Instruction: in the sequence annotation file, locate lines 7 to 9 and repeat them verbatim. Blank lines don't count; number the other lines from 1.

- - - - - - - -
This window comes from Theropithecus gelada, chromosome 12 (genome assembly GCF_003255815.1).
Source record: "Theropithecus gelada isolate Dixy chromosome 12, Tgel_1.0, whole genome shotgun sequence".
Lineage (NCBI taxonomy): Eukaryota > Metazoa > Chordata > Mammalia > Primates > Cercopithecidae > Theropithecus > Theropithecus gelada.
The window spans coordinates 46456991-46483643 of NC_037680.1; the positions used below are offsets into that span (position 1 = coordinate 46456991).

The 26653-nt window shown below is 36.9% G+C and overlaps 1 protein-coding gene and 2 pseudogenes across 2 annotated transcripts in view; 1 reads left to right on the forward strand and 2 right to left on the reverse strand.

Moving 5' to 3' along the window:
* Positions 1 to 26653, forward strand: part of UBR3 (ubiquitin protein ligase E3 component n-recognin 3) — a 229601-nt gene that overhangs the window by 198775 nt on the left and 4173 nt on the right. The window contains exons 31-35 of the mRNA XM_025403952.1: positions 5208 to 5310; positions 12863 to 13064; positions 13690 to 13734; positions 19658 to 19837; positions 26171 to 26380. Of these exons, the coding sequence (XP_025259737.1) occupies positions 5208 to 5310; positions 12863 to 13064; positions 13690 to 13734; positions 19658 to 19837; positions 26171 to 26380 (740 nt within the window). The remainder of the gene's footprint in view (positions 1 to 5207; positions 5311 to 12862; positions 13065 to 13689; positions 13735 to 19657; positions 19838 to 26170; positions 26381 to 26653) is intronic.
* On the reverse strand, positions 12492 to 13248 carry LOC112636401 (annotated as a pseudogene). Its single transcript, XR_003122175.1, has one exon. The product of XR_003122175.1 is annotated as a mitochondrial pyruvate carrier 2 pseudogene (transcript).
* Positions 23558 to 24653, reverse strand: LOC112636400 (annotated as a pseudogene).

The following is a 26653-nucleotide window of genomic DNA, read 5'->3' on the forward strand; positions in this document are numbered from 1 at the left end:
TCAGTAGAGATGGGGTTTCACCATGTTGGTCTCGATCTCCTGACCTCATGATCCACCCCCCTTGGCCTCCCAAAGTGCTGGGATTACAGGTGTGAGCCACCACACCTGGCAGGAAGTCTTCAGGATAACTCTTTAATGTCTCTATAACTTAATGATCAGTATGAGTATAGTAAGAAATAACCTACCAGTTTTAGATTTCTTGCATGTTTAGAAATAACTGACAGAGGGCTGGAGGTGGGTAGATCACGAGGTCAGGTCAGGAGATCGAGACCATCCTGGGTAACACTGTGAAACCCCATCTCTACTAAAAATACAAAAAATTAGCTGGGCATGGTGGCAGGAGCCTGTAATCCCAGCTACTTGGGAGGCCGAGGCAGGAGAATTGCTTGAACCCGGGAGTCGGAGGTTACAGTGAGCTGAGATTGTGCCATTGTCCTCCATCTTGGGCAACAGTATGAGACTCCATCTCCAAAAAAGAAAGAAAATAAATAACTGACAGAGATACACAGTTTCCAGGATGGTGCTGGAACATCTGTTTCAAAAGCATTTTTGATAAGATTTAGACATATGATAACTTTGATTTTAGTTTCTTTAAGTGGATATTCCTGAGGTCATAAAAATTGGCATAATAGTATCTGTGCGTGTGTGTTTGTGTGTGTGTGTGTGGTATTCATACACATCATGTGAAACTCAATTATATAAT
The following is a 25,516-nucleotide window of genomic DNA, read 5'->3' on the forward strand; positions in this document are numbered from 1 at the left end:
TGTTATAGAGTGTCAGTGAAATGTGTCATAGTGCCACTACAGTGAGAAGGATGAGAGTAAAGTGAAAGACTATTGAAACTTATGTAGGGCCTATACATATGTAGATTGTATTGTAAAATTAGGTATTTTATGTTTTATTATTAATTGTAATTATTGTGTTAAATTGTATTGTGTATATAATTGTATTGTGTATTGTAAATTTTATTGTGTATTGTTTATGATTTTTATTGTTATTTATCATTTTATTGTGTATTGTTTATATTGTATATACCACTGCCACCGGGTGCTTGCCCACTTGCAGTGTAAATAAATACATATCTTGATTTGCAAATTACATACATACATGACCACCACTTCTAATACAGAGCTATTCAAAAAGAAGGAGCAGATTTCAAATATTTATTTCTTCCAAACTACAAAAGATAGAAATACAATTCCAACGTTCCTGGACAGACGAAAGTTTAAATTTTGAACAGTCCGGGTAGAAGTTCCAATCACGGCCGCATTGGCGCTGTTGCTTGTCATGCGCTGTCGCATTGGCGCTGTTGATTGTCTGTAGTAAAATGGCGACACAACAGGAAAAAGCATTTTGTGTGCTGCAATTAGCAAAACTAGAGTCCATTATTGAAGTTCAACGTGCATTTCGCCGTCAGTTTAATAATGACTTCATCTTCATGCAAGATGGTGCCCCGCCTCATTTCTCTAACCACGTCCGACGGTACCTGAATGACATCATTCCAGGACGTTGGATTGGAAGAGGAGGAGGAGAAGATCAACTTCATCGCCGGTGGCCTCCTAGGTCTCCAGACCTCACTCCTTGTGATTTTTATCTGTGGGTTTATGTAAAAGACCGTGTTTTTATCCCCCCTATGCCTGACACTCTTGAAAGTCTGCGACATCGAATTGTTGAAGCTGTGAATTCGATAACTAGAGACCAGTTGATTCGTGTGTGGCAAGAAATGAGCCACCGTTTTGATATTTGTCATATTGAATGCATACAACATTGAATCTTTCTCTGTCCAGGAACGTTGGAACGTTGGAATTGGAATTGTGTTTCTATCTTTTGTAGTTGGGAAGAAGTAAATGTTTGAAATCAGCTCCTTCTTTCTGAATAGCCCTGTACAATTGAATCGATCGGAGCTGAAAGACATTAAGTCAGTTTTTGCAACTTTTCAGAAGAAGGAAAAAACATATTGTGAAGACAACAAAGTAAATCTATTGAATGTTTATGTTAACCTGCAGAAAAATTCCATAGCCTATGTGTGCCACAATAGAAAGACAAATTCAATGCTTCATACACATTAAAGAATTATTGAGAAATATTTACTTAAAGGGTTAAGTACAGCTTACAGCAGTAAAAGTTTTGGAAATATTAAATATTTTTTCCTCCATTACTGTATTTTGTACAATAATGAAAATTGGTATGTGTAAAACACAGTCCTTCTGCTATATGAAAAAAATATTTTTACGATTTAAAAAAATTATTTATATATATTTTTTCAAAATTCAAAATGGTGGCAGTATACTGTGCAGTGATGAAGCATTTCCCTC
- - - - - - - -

* Positions 1 to 26653, forward strand: part of UBR3 (ubiquitin protein ligase E3 component n-recognin 3) — a 229601-nt gene that overhangs the window by 198775 nt on the left and 4173 nt on the right. The window contains exons 31-35 of the mRNA XM_025403952.1: positions 5208 to 5310; positions 12863 to 13064; positions 13690 to 13734; positions 19658 to 19837; positions 26171 to 26380. Of these exons, the coding sequence (XP_025259737.1) occupies positions 5208 to 5310; positions 12863 to 13064; positions 13690 to 13734; positions 19658 to 19837; positions 26171 to 26380 (740 nt within the window). The remainder of the gene's footprint in view (positions 1 to 5207; positions 5311 to 12862; positions 13065 to 13689; positions 13735 to 19657; positions 19838 to 26170; positions 26381 to 26653) is intronic.
* On the reverse strand, positions 12492 to 13248 carry LOC112636401 (annotated as a pseudogene). Its single transcript, XR_003122175.1, has one exon. The product of XR_003122175.1 is annotated as a mitochondrial pyruvate carrier 2 pseudogene (transcript).
* Positions 23558 to 24653, reverse strand: LOC112636400 (annotated as a pseudogene).